Even though the Navy will 'own' this capability, Boeing will be right there developing it alongside the seagoing force. So even though it won't be proprietary to Boeing, the company will have a big leg up on the competition by evolving it to work with their MQ-25 drone and in ironing out all the operational interface kinks at sea and under real-world conditions.
So even though possible future tenders, like one for a UCAV that will leverage the same support infrastructure, can be competed openly—even the MQ-25 could be recompeted after the first four prototypes are built by Boeing—Boeing will undoubtedly have an advantage for these future opportunities due to their intimate knowledge of what will probably become one of the Navy's most important integrated systems and software suites, ranking right up there with the Aegis Combat System.
Below is a document from 2014 that we received via FOIA regarding the command and control suite that was being developed for the earlier and more complex iteration of the Navy's carrier-based combat drone program that morphed into MQ-25. It borrowed from software developed for Northrop Grumman's MQ-8 Fire Scout and MQ-4 Triton. It isn't perfectly clear if this work will be ported over directly for the MQ-25's development and integration with Boeing's aircraft, but by what we can tell it will. Regardless, the support architecture and concept of operations will be very similar if not identical.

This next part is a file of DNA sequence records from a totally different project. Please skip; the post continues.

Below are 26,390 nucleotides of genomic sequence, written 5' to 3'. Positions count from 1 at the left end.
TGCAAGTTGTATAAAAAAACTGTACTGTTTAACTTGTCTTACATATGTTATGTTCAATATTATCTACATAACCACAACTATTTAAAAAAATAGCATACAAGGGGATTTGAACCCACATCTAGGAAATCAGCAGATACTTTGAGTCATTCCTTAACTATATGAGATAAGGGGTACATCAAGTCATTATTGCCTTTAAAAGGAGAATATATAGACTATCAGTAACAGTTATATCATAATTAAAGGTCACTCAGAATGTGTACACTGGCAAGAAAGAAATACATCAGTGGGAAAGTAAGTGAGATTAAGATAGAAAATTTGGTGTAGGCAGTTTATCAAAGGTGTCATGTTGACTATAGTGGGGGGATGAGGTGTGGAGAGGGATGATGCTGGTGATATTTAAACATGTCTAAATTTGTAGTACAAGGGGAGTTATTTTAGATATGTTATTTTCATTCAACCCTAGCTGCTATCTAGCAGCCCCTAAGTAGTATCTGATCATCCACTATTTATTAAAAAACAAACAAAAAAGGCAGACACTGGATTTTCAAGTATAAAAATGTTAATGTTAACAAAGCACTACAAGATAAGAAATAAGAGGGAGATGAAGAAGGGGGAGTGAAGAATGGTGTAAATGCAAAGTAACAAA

According to nearly every one of our sources, MQ-25 is not a popular initiative below the top rungs of the Navy's command structure, and especially within elements of NAVAIR. Right now the Pentagon is flush with cash, but that will likely change in the years to come. Will the MQ-25 really live to see full rate production? That's debatable, and pilot culture will be a major hurdle when it comes to its ability to survive. But if anything else, the universal backend aspect of the program will give it a better chance of avoiding the budgetary axe than anything else, including the attributes of one particular airframe.
This is all very exciting for Boeing, but one can only wonder if Northrop Grumman made a severe error by not competing for the MQ-25 contract. Just as Boeing blazed the trail for the UCAV concept, Northrop Grumman took it to sea and accomplished marvelous things with their X-47B demonstrators.